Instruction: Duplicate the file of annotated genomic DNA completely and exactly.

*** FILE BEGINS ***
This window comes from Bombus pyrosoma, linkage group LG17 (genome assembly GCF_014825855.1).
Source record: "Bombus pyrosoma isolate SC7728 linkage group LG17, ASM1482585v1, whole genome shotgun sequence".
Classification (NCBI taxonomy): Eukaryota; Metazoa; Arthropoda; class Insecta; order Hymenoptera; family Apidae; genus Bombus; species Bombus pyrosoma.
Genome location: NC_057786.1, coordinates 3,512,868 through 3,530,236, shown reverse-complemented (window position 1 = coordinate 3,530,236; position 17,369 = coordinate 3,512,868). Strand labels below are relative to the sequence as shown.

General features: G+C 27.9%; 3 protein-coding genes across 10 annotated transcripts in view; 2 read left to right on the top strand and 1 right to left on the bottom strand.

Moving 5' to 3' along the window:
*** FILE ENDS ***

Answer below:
This window comes from Bombus pyrosoma, linkage group LG17 (genome assembly GCF_014825855.1).
Source record: "Bombus pyrosoma isolate SC7728 linkage group LG17, ASM1482585v1, whole genome shotgun sequence".
Classification (NCBI taxonomy): Eukaryota; Metazoa; Arthropoda; class Insecta; order Hymenoptera; family Apidae; genus Bombus; species Bombus pyrosoma.
Genome location: NC_057786.1, coordinates 3,512,868 through 3,530,236, shown reverse-complemented (window position 1 = coordinate 3,530,236; position 17,369 = coordinate 3,512,868). Strand labels below are relative to the sequence as shown.

General features: G+C 27.9%; 3 protein-coding genes across 10 annotated transcripts in view; 2 read left to right on the top strand and 1 right to left on the bottom strand.

Moving 5' to 3' along the window: